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Local Woman Facing Charges After Alleged Bomb Threats


A local woman has been arrested after allegedly making bomb threats to a trio of local businesses on Valentine’s Day. Korrie Cathleen Scarbrough, age 41, of Mena, is currently being held in the Polk County Detention Center on three charges of Falsely Communicating a Terrorist Threat after causing alarm at three local businesses.

According to official reports filed at the Mena Police Department, officers were dispatched to Mena’s Walmart Supercenter on Hwy. 71 North, to investigate a bomb threat. After speaking with store manager, Scott Brown, a thorough search was conducted by several officers with no explosives being found. Store employees reported that an unknown female had called the store and said, “There is a bomb in the store,” and immediately hung up.

While at Walmart, dispatch advised officers of a similar threat being called in to Healthy Connections, also on Hwy. 71 North in Mena. The threat was made to that location multiple times on Tuesday. Officers of the Mena Police Department, as well as the Polk County Sheriff’s Department, responded and conducted a safety sweep, and again, found no explosives.

At 12:10 p.m., officers were called the McDonald’s restaurant in Mena where another bomb threat had been made via a phone call. Employees there said the caller was a female with a “scruffy” voice. The caller allegedly said, “There is a bomb in your building [expletive],” and then hung up.

During the investigation of the three reports, officers attained the phone number and were able to track it to a residence in Mena. When officers arrived at the residence, Scarbrough denied making the threats at first, but later “admitted to making the threatening telephone calls,” according to the report.

When asked why she made the calls, Scarbrough told Investigator John Logan that she was “just messing around” and was “angry at the town of Mena.” In Scarbrough’s statement to police, she expressed being disgruntled over having been fired following an arrest for harassment against Healthy Connections. She then sought employment at both McDonald’s and Walmart and was not hired.

No one was injured in any of the incidents although at least one of the businesses conducted a full evacuation in the cold rain that fell on Valentine’s Day. Scarbrough also said she acted alone. Her three charges of Falsely Communicating a Terrorist Threat are Class B felonies could each carry sentences of 5 to 20 years in the Arkansas Department of Community Corrections and/or a $15,000 fine each. She remains in jail on a $100,000 bond.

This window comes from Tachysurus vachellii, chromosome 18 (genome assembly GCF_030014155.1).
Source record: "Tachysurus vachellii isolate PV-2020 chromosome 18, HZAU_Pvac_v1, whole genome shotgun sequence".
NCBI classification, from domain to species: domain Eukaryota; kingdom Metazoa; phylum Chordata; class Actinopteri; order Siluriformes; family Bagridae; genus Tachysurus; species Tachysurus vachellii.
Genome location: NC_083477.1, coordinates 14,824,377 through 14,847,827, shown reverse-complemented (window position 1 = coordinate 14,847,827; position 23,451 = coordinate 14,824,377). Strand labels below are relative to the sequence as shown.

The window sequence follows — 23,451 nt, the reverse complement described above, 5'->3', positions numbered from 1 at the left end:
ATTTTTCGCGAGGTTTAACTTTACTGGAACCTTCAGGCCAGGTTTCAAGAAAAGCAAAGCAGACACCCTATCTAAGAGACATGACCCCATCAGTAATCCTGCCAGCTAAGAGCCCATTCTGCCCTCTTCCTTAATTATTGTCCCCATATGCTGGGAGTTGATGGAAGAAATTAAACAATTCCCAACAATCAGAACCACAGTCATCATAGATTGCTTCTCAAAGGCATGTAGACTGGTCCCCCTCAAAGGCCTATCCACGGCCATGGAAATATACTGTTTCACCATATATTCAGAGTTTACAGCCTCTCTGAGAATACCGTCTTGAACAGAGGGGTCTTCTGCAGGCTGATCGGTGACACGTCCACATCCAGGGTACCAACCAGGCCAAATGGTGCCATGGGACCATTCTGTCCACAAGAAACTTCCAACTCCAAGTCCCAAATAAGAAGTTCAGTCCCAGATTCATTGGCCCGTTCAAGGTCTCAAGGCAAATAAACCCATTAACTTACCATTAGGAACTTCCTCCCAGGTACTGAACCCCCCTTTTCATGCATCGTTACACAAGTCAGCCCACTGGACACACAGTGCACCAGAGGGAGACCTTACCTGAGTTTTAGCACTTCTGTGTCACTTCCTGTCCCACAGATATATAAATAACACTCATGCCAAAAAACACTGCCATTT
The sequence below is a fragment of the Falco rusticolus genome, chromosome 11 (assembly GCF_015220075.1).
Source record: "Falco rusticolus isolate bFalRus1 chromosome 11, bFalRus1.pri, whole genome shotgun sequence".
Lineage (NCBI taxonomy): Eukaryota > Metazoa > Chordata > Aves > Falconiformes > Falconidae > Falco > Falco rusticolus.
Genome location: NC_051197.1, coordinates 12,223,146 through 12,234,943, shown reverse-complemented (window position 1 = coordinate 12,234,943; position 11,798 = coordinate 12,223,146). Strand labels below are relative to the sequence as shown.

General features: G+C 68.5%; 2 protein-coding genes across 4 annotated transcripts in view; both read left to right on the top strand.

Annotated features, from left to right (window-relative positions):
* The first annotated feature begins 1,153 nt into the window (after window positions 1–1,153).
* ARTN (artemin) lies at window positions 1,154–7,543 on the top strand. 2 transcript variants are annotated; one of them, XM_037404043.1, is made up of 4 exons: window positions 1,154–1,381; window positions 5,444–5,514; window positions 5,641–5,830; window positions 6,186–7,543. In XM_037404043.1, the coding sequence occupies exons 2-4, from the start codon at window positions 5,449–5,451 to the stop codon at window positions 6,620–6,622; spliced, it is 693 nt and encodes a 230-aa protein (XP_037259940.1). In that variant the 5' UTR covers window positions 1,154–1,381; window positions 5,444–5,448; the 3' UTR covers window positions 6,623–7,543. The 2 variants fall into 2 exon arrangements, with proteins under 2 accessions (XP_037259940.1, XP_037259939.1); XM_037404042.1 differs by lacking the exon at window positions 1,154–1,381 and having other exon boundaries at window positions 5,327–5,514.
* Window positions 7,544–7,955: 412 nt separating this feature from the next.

One comment

  1. I work at Healthy Connections and while I normally do not comment in public forums, I feel overwhelmingly compelled to do so this time so that I can share what I experienced during the bomb threat. On Tuesdays we have an oncologist that administers chemotherapy treatments to cancer patients, many of these treatments can last several hours depending on the severity of their illness. When the bomb threat was called in, we had to evacuate the building, as per regulation as it is a federal building. We passed out blankets to help keep the patients warm and held umbrellas over them to keep the cold rain off, but still they shivered. The effects that chemotherapy has on a person as they are fighting cancer include but are not limited to nausea, fatigue and anemia, which leads to feeling cold all the time. Evacuating into the cold rain only made it worse for these patients who were already spending their Valentine’s Day in a clinical setting hooked up to I.V’s. My heart feels heavy as I write this because this is my hometown of Mena, and I never thought I would live to see the day that something like this would happen here. This was not a victimless crime.

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